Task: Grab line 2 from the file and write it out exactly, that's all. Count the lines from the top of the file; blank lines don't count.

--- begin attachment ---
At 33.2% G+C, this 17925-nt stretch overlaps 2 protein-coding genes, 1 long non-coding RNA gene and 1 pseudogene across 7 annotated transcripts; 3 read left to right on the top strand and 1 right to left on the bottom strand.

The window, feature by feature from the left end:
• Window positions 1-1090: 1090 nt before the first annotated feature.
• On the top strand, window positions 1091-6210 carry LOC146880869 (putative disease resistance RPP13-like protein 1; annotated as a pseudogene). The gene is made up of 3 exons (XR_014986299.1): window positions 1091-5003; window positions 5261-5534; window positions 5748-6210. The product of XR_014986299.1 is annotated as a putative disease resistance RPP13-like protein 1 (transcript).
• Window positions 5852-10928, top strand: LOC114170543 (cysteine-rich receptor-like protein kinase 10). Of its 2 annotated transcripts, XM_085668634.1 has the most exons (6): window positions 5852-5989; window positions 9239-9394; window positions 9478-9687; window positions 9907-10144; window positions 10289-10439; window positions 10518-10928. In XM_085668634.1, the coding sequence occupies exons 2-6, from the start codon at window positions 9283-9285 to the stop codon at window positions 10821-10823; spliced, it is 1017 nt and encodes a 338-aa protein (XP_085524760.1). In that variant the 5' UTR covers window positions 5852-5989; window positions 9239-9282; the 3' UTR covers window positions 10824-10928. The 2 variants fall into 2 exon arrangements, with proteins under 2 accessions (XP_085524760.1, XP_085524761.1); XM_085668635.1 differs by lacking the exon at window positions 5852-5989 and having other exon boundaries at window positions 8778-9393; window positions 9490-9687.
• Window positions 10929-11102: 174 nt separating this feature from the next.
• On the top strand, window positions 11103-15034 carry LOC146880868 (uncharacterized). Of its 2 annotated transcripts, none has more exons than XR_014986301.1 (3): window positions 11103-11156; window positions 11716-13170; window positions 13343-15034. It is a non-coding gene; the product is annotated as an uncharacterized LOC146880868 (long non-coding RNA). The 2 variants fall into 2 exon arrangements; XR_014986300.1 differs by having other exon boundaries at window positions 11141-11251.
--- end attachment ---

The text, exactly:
The window, feature by feature from the left end: